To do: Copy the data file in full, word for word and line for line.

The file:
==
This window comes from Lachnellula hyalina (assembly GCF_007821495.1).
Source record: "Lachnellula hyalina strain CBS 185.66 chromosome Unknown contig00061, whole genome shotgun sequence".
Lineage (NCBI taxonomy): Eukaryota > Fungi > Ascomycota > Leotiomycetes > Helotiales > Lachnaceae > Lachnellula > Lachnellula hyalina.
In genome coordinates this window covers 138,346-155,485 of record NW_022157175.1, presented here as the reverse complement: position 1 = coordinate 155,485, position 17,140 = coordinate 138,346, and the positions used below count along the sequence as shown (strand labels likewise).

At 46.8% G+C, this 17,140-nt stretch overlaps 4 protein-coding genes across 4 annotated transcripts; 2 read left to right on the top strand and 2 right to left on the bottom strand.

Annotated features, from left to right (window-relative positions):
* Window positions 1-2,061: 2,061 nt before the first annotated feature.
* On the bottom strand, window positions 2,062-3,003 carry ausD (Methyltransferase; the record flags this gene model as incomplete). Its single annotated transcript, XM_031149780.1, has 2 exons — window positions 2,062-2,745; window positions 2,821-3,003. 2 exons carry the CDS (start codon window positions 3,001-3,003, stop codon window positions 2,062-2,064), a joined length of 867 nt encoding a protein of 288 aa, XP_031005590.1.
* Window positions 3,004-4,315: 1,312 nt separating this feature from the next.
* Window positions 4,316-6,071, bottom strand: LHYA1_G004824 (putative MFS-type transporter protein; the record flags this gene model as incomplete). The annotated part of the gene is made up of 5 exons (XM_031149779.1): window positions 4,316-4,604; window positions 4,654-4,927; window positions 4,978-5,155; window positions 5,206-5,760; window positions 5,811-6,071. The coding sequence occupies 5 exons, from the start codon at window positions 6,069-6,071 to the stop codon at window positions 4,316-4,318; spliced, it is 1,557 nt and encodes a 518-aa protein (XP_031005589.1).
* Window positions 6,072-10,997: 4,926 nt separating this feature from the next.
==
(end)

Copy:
This window comes from Lachnellula hyalina (assembly GCF_007821495.1).
Source record: "Lachnellula hyalina strain CBS 185.66 chromosome Unknown contig00061, whole genome shotgun sequence".
Lineage (NCBI taxonomy): Eukaryota > Fungi > Ascomycota > Leotiomycetes > Helotiales > Lachnaceae > Lachnellula > Lachnellula hyalina.
In genome coordinates this window covers 138,346-155,485 of record NW_022157175.1, presented here as the reverse complement: position 1 = coordinate 155,485, position 17,140 = coordinate 138,346, and the positions used below count along the sequence as shown (strand labels likewise).

At 46.8% G+C, this 17,140-nt stretch overlaps 4 protein-coding genes across 4 annotated transcripts; 2 read left to right on the top strand and 2 right to left on the bottom strand.

Annotated features, from left to right (window-relative positions):
* Window positions 1-2,061: 2,061 nt before the first annotated feature.
* On the bottom strand, window positions 2,062-3,003 carry ausD (Methyltransferase; the record flags this gene model as incomplete). Its single annotated transcript, XM_031149780.1, has 2 exons — window positions 2,062-2,745; window positions 2,821-3,003. 2 exons carry the CDS (start codon window positions 3,001-3,003, stop codon window positions 2,062-2,064), a joined length of 867 nt encoding a protein of 288 aa, XP_031005590.1.
* Window positions 3,004-4,315: 1,312 nt separating this feature from the next.
* Window positions 4,316-6,071, bottom strand: LHYA1_G004824 (putative MFS-type transporter protein; the record flags this gene model as incomplete). The annotated part of the gene is made up of 5 exons (XM_031149779.1): window positions 4,316-4,604; window positions 4,654-4,927; window positions 4,978-5,155; window positions 5,206-5,760; window positions 5,811-6,071. The coding sequence occupies 5 exons, from the start codon at window positions 6,069-6,071 to the stop codon at window positions 4,316-4,318; spliced, it is 1,557 nt and encodes a 518-aa protein (XP_031005589.1).
* Window positions 6,072-10,997: 4,926 nt separating this feature from the next.